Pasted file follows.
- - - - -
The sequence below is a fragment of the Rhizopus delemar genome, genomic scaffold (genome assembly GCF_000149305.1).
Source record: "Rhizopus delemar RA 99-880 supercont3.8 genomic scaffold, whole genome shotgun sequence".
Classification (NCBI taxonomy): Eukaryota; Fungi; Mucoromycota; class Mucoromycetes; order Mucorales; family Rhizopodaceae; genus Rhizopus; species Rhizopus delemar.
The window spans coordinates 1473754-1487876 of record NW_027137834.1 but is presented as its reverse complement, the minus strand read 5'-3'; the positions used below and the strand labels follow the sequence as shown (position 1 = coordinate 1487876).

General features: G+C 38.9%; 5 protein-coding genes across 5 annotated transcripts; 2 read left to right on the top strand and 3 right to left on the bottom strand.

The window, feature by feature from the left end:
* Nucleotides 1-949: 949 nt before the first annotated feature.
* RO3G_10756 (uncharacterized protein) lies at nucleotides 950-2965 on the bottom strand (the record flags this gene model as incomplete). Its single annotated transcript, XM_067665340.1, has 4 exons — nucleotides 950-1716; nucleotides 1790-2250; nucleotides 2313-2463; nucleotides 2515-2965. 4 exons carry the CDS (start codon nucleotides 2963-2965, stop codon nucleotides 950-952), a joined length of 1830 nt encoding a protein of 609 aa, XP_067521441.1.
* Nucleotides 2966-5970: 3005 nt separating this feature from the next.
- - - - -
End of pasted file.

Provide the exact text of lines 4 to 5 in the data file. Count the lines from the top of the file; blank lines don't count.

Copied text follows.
The window spans coordinates 1473754-1487876 of record NW_027137834.1 but is presented as its reverse complement, the minus strand read 5'-3'; the positions used below and the strand labels follow the sequence as shown (position 1 = coordinate 1487876).

General features: G+C 38.9%; 5 protein-coding genes across 5 annotated transcripts; 2 read left to right on the top strand and 3 right to left on the bottom strand.